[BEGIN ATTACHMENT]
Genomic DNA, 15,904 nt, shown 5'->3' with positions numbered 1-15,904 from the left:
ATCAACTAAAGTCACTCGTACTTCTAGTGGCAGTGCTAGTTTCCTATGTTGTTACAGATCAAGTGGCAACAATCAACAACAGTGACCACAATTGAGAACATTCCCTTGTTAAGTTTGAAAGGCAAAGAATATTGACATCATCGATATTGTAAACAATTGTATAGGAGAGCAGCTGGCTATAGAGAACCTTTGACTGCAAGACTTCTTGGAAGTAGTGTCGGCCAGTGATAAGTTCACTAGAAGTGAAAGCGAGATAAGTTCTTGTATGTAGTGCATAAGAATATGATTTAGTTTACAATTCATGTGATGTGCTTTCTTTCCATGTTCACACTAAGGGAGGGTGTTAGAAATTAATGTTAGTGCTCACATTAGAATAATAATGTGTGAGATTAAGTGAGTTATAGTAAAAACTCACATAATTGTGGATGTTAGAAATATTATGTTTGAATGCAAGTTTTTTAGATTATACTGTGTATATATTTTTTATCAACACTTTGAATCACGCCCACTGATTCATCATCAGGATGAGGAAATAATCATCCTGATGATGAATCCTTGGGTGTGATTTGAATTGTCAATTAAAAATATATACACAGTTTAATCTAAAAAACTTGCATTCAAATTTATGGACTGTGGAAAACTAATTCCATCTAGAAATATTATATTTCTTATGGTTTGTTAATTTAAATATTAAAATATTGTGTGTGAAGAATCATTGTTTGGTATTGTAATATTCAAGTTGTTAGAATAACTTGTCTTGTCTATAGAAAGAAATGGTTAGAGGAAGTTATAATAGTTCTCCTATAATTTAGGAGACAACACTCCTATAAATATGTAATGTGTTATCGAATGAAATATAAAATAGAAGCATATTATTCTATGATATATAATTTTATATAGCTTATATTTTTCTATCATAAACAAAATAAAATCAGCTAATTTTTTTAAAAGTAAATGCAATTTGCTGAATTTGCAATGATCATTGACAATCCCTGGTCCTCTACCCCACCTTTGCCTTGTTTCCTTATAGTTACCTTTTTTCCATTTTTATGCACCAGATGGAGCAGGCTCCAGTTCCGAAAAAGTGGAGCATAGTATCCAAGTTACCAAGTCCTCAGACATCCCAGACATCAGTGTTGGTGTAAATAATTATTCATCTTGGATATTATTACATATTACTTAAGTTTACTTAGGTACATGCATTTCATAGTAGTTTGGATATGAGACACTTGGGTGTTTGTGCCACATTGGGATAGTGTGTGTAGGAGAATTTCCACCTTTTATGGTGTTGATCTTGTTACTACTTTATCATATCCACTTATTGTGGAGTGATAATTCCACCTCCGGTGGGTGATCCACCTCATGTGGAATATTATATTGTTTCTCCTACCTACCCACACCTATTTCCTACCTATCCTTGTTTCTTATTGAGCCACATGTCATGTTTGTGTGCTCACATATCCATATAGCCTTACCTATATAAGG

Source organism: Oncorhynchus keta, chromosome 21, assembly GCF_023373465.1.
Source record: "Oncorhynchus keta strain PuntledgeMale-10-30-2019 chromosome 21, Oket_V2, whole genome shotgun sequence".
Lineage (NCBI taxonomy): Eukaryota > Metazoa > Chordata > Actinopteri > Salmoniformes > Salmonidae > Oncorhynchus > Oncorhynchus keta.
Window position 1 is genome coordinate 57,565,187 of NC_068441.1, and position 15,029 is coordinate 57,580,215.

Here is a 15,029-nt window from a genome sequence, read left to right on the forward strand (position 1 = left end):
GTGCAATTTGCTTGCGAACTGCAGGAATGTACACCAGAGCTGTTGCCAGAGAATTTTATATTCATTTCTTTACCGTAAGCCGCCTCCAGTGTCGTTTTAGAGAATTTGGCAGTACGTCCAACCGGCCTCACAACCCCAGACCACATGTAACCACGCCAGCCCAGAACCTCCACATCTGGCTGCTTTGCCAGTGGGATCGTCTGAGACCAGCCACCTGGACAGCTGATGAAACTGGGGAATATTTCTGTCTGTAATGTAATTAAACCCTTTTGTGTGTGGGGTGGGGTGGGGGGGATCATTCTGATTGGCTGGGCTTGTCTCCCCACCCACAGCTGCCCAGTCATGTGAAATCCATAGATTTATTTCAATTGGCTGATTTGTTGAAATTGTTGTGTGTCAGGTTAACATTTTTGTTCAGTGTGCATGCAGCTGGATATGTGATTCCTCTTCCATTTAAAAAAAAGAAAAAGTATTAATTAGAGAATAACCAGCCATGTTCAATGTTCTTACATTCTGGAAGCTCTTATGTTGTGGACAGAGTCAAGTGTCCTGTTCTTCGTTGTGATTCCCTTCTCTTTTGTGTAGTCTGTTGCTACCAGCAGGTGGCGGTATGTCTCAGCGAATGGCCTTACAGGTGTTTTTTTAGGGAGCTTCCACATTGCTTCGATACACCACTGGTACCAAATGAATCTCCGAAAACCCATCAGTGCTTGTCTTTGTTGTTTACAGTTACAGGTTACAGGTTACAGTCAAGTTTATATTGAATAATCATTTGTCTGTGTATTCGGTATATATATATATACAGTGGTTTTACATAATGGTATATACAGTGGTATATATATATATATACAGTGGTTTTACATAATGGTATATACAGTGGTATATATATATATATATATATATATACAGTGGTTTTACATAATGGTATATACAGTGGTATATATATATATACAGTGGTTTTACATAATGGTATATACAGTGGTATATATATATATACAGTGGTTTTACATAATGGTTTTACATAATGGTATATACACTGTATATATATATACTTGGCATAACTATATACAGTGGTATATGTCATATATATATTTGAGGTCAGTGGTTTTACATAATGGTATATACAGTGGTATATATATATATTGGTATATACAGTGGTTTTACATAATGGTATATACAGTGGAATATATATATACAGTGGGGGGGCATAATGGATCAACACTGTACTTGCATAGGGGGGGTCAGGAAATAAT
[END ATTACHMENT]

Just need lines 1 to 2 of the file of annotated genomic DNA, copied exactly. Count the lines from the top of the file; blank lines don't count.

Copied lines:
Genomic DNA, 15,904 nt, shown 5'->3' with positions numbered 1-15,904 from the left:
ATCAACTAAAGTCACTCGTACTTCTAGTGGCAGTGCTAGTTTCCTATGTTGTTACAGATCAAGTGGCAACAATCAACAACAGTGACCACAATTGAGAACATTCCCTTGTTAAGTTTGAAAGGCAAAGAATATTGACATCATCGATATTGTAAACAATTGTATAGGAGAGCAGCTGGCTATAGAGAACCTTTGACTGCAAGACTTCTTGGAAGTAGTGTCGGCCAGTGATAAGTTCACTAGAAGTGAAAGCGAGATAAGTTCTTGTATGTAGTGCATAAGAATATGATTTAGTTTACAATTCATGTGATGTGCTTTCTTTCCATGTTCACACTAAGGGAGGGTGTTAGAAATTAATGTTAGTGCTCACATTAGAATAATAATGTGTGAGATTAAGTGAGTTATAGTAAAAACTCACATAATTGTGGATGTTAGAAATATTATGTTTGAATGCAAGTTTTTTAGATTATACTGTGTATATATTTTTTATCAACACTTTGAATCACGCCCACTGATTCATCATCAGGATGAGGAAATAATCATCCTGATGATGAATCCTTGGGTGTGATTTGAATTGTCAATTAAAAATATATACACAGTTTAATCTAAAAAACTTGCATTCAAATTTATGGACTGTGGAAAACTAATTCCATCTAGAAATATTATATTTCTTATGGTTTGTTAATTTAAATATTAAAATATTGTGTGTGAAGAATCATTGTTTGGTATTGTAATATTCAAGTTGTTAGAATAACTTGTCTTGTCTATAGAAAGAAATGGTTAGAGGAAGTTATAATAGTTCTCCTATAATTTAGGAGACAACACTCCTATAAATATGTAATGTGTTATCGAATGAAATATAAAATAGAAGCATATTATTCTATGATATATAATTTTATATAGCTTATATTTTTCTATCATAAACAAAATAAAATCAGCTAATTTTTTTAAAAGTAAATGCAATTTGCTGAATTTGCAATGATCATTGACAATCCCTGGTCCTCTACCCCACCTTTGCCTTGTTTCCTTATAGTTACCTTTTTTCCATTTTTATGCACCAGATGGAGCAGGCTCCAGTTCCGAAAAAGTGGAGCATAGTATCCAAGTTACCAAGTCCTCAGACATCCCAGACATCAGTGTTGGTGTAAATAATTATTCATCTTGGATATTATTACATATTACTTAAGTTTACTTAGGTACATGCATTTCATAGTAGTTTGGATATGAGACACTTGGGTGTTTGTGCCACATTGGGATAGTGTGTGTAGGAGAATTTCCACCTTTTATGGTGTTGATCTTGTTACTACTTTATCATATCCACTTATTGTGGAGTGATAATTCCACCTCCGGTGGGTGATCCACCTCATGTGGAATATTATATTGTTTCTCCTACCTACCCACACCTATTTCCTACCTATCCTTGTTTCTTATTGAGCCACATGTCATGTTTGTGTGCTCACATATCCATATAGCCTTACCTATATAAGG